Remembering The Pioneering Audiologist Who Tested Hearing At Birth

January 8, 2015 in Hearing Loss & Deafness

 

 

NPR.org
DECEMBER 28, 2014
by Becky Sullivan

Before turning the page on 2014, All Things Considered is paying tribute to some of the people who died this year whose stories you may not have heard — including Marion Downs.i

For more than 30 years, Marion Downs pushed for newborns to be screened for hearing loss soon after birth.

Marion Downs Center

As recently as the early 1990s, if you were born deaf, nobody would know for years. Parents were left to realize that something was amiss when their toddlers were not learning to talk or communicate at a normal pace. A diagnosis that late meant many deaf children never fully developed the ability to use language.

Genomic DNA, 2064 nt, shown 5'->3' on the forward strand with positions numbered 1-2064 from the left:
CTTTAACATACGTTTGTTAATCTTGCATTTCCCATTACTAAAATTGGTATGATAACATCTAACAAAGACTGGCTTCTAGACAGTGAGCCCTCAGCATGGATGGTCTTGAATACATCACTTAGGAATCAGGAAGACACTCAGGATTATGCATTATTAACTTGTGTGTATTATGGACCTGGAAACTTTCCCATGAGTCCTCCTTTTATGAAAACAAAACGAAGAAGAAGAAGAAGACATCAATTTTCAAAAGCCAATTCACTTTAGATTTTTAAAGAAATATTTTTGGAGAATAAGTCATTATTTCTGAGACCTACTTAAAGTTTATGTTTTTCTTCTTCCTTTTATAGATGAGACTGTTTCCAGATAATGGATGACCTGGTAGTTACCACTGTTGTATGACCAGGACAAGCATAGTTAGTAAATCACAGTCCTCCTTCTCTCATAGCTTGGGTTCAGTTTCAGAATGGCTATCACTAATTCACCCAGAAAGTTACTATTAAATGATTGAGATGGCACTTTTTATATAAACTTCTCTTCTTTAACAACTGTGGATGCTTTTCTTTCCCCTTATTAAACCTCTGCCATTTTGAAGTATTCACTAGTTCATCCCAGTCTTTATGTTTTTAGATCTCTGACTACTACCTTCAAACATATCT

Today, things are drastically different for hard-of-hearing children, thanks to the efforts of a remarkable woman: Marion Downs.

It was just chance that Downs ended up as an audiologist. In the 1930s, she dropped out of college to marry and have children. When her children were old enough to spend their days in school, she wrapped up her bachelor’s degree and headed to the University of Denver to register for graduate school.

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